The RORC Transatlantic Race is the culmination of many months of preparation and planning; starting from the day the entry opens online, through qualifying and on to the day of the race itself. This guide goes over the main points you need to consider before entering - crew qualification, boat suitability and the process of entry itself.
|Mon 13 January
12:00 hrs UTC
|You can log in to your REMUS account and enter the RORC Transatlantic Race 2014
|As soon as possible after entry
|You must email the Race Team detailing your plan to meet the qualification requirement
|You must email the Race Team once you have completed the proposed qualification
|Mon 27 October
|Full Race Entry Fee must be paid by the Closing Date. Otherwise, a Late Entry Fee may be charged.
|Fri 21 November
|The deadline for holding a valid IRC/class certificate
|Mon 24 November
|Boats are required to be berthed in Puerto Calero Marina (Lanzarote, Canary Islands)
|Thu 27 November
|Sat 29 November
|Start times and starting groups will be detailed in the Sailing Instructions
|Sat 20 December
The RORC stipulates a minimum experience requirement of 500 miles of offshore racing or equivalent passages, completed by 50% of the crew (but not less than 2) including the Person in Charge within 18 months of the start.
Qualification can be done using the RORC's series of races; there are nine weekend offshore races, seven starting from Cowes and two on the east coast starting from Harwich and West Mersea. Multiples of these races would need to be done to constitute the 500 miles of racing. The RORC Caribbean Race in Antigua, the Round Ireland Race, the Sevenstar Round Britain and Ireland Race and the Rolex Middle Sea Race are all qualifiers in their own right and could be used singly although competitors should be aware that these races might have experience qualifications of their own that would need to be completed.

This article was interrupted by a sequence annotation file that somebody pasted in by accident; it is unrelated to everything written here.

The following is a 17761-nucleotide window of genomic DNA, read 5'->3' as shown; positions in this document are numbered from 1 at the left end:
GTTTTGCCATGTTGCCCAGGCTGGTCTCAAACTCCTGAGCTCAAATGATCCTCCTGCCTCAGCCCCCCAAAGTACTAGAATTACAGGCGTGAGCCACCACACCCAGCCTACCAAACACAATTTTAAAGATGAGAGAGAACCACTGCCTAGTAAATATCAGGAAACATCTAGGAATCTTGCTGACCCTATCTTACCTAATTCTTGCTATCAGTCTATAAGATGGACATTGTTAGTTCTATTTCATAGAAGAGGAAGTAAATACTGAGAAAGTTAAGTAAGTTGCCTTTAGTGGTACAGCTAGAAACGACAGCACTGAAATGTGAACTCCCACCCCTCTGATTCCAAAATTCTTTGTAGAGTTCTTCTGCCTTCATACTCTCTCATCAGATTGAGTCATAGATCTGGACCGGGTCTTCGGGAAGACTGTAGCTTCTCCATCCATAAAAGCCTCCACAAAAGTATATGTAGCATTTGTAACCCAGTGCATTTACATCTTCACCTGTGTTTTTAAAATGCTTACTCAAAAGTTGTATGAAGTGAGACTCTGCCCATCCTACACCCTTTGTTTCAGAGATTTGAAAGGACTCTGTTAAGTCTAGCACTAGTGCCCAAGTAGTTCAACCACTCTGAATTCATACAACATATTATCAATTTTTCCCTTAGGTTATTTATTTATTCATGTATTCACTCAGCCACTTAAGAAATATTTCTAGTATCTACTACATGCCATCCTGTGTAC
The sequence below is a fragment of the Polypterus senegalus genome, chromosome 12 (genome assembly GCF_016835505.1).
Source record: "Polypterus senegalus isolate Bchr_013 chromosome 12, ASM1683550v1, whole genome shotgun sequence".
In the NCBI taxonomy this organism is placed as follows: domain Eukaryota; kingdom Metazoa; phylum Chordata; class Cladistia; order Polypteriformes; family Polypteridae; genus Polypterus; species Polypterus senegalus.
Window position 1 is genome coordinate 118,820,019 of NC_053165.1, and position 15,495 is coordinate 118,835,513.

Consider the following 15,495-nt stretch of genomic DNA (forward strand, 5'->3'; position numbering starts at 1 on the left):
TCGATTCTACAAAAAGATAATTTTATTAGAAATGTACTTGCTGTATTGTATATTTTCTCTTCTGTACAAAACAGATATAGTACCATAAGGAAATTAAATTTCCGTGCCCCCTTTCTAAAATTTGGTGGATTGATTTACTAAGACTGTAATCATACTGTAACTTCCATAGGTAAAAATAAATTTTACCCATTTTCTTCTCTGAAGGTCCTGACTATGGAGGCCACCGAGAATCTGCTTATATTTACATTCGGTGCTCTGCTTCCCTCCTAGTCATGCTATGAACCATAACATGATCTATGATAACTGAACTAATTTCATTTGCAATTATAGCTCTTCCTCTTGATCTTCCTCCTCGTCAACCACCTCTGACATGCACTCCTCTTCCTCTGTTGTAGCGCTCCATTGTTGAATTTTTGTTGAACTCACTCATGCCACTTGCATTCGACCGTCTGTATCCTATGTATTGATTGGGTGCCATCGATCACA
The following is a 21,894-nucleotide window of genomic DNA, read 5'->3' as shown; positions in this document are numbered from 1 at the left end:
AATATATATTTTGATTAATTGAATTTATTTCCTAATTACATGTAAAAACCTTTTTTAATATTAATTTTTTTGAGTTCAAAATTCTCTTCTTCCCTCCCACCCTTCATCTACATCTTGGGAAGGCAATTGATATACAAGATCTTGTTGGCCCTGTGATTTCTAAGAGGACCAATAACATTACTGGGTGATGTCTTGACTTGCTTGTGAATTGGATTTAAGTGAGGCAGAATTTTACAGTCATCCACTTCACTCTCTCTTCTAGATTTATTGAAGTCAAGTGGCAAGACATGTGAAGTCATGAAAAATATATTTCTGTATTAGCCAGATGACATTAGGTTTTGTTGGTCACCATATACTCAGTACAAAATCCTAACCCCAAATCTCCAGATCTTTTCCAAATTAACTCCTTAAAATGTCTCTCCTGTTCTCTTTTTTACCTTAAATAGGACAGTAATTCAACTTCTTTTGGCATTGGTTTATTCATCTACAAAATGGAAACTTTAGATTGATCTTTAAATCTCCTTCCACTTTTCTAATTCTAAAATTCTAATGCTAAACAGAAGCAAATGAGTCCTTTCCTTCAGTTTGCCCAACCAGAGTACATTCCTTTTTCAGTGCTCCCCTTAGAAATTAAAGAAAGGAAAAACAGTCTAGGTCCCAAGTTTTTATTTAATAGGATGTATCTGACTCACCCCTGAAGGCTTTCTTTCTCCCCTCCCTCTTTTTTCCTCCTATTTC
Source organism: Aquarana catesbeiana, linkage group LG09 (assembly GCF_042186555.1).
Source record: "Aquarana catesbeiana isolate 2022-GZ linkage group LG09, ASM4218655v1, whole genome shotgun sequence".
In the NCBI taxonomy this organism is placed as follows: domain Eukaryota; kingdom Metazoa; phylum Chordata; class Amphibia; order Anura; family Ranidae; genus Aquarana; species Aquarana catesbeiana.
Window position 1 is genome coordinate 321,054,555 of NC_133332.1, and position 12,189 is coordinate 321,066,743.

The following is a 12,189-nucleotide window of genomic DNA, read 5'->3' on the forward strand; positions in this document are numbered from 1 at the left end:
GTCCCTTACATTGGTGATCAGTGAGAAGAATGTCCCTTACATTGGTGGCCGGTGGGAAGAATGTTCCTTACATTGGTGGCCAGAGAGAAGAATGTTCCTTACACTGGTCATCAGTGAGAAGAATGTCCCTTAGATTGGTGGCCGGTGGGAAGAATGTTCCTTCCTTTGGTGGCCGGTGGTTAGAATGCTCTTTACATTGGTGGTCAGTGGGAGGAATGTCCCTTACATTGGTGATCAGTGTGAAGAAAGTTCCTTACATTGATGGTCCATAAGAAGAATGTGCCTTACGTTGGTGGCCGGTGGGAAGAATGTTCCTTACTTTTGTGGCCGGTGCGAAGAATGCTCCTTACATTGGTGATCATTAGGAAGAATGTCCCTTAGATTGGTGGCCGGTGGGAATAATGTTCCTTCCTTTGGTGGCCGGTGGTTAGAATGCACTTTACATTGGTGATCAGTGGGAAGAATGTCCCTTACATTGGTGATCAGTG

The full 2014 Programme can be viewed here and further details can be found in the Notice of Race (not yet available) for RORC organised races. The RORC Caribbean 600, Round Ireland Race and Rolex Middle Sea Race have their own Notice of Race (see race name links for details).
Please complete and send the proposal via Email to firstname.lastname@example.org (Please put your Sail Number and Boat Name in the subject field).
RE: "Sail Number", "Boat Name", Skipper "Captain Cornish" Experience Qualification Proposal RORC Transatlantic Race 2014
I and at least 50% of the crew intending to participate on my First 40.7 GBR1234L Boatname in the RORC Transatlantic Race propose to do the following races:-
Cervantes Trophy Race Sat 3 May about 120 nm Myth of Malham Race Sat 24 May about 230 nm Wolf Rock Race,
OSR Category 3
Sat 14 Jun about 90 nm Channel Race Sat 27 July about 120 nm
Total : about 560 nautical miles
I am aware that races have to be completed to count towards the qualification mileage. In the event of any changes to races or crew composition in the above proposal I will promptly inform the RORC in writing.
30% of the crew (but not less than 2), including the Person the Charge, must have completed a training course in accordance with Section 6 of the ISAF Offshore Special Regulations. Training shall have taken place within 5 years of the start of the race.
For example: For a crew of 9: the Person in Charge and at least 2 additional crew members must have completed training. The emphasis is on "minimum" - our recommendation is that as many crew members as possible should complete this training. For boats competing Two-Handed, both crew have to be qualified.
At least two members of the crew must hold a valid First Aid Certificate or equivalent, completed within 5 years of the start of the race. In the UK the RYA First Aid Certificate meets the requirement.
It is advisable to have other crew members familiar with First Aid Procedures, hypothermia and cardio-pulmonary resuscitation.